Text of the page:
What Types of Dialysis Are Given to People with aHUS?

What Types of Dialysis Are Given to People with aHUS?
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Atypical hemolytic uremic syndrome (aHUS) is a rare disease characterized by the formation of blood clots in the small blood vessels of the kidneys. The kidneys filter waste from the bloodstream and release it into the urine. The blood clots caused by aHUS can affect kidney function and lead to kidney damage.

About 68% of aHUS patients need dialysis, which filters the blood to remove excess waste, salt and extra fluids when the kidneys cannot.

There are two types of dialysis: hemodialysis and peritoneal dialysis. Your doctor will discuss both types of dialysis with you and help determine which type is best for you.

What is hemodialysis?

In hemodialysis, the dialysis machine removes your blood and runs it through a filter that cleans out waste. The machine then returns the blood to your body. The process is continuous and takes a few hours. You will need to have hemodialysis a few times each week. Most patients go to a hospital or clinic for the procedure.

What is peritoneal dialysis?

Peritoneal dialysis uses the lining of the abdomen, called the peritoneum, as the filtering device. Doctors perform a small surgical procedure to make an incision in your abdomen and place a small tube called a catheter in this incision. You need to pump a fluid, a cleaning solution called dialysate, into your abdomen through the catheter.

This fluid absorbs waste from the small blood vessels in the abdomen before you drain it again, and restart the procedure. Each “fill” takes about 40 minutes, and you should repeat the “drain and refill” process for four to six hours (either by yourself or via a machine).

Patients are generally on one of two schedules, either several times a day, or most of the night every night. You can perform peritoneal dialysis at home in a clean and dry place.

What are the risks of dialysis?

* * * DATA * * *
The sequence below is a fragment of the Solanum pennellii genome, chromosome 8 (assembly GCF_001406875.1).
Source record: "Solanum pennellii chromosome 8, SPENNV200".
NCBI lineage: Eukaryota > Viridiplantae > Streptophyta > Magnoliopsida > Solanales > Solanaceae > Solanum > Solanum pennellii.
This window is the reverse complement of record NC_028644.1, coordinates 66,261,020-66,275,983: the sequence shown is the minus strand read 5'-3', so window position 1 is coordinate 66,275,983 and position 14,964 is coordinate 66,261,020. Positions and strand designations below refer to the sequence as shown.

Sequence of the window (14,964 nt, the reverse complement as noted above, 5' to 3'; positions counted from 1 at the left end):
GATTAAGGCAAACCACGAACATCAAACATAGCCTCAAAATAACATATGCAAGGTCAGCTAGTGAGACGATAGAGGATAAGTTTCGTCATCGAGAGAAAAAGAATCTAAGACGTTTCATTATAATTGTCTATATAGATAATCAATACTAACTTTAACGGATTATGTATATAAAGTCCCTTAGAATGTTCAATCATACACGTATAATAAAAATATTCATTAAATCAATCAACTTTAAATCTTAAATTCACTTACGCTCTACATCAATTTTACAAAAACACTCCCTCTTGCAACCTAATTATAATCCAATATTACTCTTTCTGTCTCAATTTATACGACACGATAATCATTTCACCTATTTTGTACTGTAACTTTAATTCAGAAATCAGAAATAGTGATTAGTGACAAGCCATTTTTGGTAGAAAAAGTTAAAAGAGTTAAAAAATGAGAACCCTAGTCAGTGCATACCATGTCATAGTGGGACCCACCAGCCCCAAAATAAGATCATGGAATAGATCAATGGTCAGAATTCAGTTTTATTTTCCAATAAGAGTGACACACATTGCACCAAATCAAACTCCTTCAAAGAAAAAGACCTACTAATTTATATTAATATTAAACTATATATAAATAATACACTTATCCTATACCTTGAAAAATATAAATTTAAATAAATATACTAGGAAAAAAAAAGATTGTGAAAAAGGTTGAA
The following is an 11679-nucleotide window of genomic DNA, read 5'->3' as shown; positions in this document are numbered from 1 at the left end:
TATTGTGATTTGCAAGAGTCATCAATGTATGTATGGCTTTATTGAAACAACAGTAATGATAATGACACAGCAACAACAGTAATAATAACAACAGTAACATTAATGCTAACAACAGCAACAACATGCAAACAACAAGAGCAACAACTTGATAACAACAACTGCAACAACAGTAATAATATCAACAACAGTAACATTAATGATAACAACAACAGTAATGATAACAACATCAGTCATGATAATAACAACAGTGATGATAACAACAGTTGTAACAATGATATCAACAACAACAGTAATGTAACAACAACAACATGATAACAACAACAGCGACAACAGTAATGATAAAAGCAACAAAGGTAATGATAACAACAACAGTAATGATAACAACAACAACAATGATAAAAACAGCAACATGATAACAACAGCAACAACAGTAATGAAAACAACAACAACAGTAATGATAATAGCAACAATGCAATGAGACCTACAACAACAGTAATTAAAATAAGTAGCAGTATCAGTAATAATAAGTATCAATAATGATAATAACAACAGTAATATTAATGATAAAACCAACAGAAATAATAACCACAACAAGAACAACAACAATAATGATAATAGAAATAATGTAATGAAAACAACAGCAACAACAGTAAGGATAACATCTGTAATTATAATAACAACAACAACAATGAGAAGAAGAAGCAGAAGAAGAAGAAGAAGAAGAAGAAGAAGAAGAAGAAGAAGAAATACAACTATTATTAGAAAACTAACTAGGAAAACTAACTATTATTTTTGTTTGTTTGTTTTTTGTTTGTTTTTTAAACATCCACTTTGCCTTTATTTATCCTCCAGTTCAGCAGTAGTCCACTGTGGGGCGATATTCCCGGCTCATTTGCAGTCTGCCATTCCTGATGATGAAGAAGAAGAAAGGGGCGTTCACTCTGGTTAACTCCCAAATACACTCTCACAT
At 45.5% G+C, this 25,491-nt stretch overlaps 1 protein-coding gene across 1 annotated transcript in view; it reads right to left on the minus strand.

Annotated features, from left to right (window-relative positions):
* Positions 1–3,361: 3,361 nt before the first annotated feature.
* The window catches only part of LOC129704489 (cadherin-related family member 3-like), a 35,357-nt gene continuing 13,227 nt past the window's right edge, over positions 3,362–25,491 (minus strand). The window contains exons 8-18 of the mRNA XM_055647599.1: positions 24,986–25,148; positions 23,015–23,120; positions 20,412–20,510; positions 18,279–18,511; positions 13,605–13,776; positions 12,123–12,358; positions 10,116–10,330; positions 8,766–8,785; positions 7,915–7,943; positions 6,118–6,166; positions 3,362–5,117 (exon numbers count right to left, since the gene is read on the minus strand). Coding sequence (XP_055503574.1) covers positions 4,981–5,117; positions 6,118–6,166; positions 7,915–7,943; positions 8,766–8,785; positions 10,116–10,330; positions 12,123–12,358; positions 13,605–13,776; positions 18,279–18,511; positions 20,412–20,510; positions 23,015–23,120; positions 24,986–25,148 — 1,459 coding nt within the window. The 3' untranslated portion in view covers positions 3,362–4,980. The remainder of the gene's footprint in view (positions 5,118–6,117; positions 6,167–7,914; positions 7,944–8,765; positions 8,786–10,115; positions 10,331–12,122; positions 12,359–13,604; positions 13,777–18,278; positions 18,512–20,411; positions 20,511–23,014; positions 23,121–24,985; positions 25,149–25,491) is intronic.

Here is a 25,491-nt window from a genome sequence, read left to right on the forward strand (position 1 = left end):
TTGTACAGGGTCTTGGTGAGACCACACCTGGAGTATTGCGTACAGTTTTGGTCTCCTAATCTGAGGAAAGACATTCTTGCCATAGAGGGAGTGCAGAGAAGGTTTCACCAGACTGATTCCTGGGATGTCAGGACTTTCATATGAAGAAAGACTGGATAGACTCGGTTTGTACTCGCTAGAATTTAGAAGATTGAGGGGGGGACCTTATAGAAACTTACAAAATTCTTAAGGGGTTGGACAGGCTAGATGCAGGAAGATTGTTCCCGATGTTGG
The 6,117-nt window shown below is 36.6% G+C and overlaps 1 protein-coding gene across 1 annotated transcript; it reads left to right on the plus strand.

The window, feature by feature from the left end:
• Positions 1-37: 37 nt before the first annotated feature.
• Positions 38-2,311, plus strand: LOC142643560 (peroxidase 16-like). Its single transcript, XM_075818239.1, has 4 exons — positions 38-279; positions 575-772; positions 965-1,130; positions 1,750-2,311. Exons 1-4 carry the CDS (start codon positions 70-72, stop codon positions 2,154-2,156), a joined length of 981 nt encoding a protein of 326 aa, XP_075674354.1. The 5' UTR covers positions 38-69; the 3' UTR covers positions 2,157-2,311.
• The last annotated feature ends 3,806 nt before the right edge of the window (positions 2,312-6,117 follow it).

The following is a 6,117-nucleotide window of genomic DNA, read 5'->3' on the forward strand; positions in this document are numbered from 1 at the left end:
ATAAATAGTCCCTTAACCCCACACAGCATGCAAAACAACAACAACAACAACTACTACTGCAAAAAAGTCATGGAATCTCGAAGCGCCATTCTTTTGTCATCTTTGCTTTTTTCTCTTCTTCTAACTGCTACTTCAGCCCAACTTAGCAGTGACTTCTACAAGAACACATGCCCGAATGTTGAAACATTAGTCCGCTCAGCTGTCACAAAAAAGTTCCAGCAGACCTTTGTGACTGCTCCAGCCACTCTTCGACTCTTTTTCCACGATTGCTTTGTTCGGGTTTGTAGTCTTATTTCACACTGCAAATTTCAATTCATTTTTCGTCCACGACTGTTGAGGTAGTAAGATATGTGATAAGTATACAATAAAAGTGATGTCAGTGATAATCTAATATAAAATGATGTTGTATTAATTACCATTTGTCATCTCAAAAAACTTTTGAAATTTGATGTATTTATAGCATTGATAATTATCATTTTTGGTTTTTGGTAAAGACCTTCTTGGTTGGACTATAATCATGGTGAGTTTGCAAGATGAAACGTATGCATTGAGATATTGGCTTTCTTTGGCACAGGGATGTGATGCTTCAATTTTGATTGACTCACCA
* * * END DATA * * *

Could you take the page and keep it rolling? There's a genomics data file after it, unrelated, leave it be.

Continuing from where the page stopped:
Like any medical procedure, dialysis has potential complications.

Patients have to have a port for blood or fluid exchange, and this may become infected, or torn or damaged causing bleeding.

Many dialysis patients experience muscle cramps, though the cause of this is not clear. Some develop inflammation in the membrane that surrounds the heart (pericarditis).

The fluid used for peritoneal dialysis contains dextrose, a sugar, so many patients experience weight gain while on this type of dialysis. Hernia is also more likely, as this type of dialysis can exhaust or overstretch the muscles of the abdomen. Patients undergoing peritoneal dialysis may sometimes need to switch to hemodialysis. If peritoneal dialysis isn’t working well enough for you, your doctor will discuss a possible change.

 

Last updated: April 25, 2020

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AHUS News is strictly a news and information website about the disease. It does not provide medical advice, diagnosis, or treatment. This content is not intended to be a substitute for professional medical advice, diagnosis, or treatment. Always seek the advice of your physician or other qualified health provider with any questions you may have regarding a medical condition. Never disregard professional medical advice or delay in seeking it because of something you have read on this website.

Emily holds a Ph.D. in Biochemistry from the University of Iowa and is currently a postdoctoral scholar at the University of Wisconsin-Madison. She graduated with a Masters in Chemistry from the Georgia Institute of Technology and holds a Bachelors in Biology and Chemistry from the University of Central Arkansas. Emily is passionate about science communication, and, in her free time, writes and illustrates children’s stories.
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Özge has a MSc. in Molecular Genetics from the University of Leicester and a PhD in Developmental Biology from Queen Mary University of London. She worked as a Post-doctoral Research Associate at the University of Leicester for six years in the field of Behavioural Neurology before moving into science communication. She worked as the Research Communication Officer at a London based charity for almost two years.
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Emily holds a Ph.D. in Biochemistry from the University of Iowa and is currently a postdoctoral scholar at the University of Wisconsin-Madison. She graduated with a Masters in Chemistry from the Georgia Institute of Technology and holds a Bachelors in Biology and Chemistry from the University of Central Arkansas. Emily is passionate about science communication, and, in her free time, writes and illustrates children’s stories.
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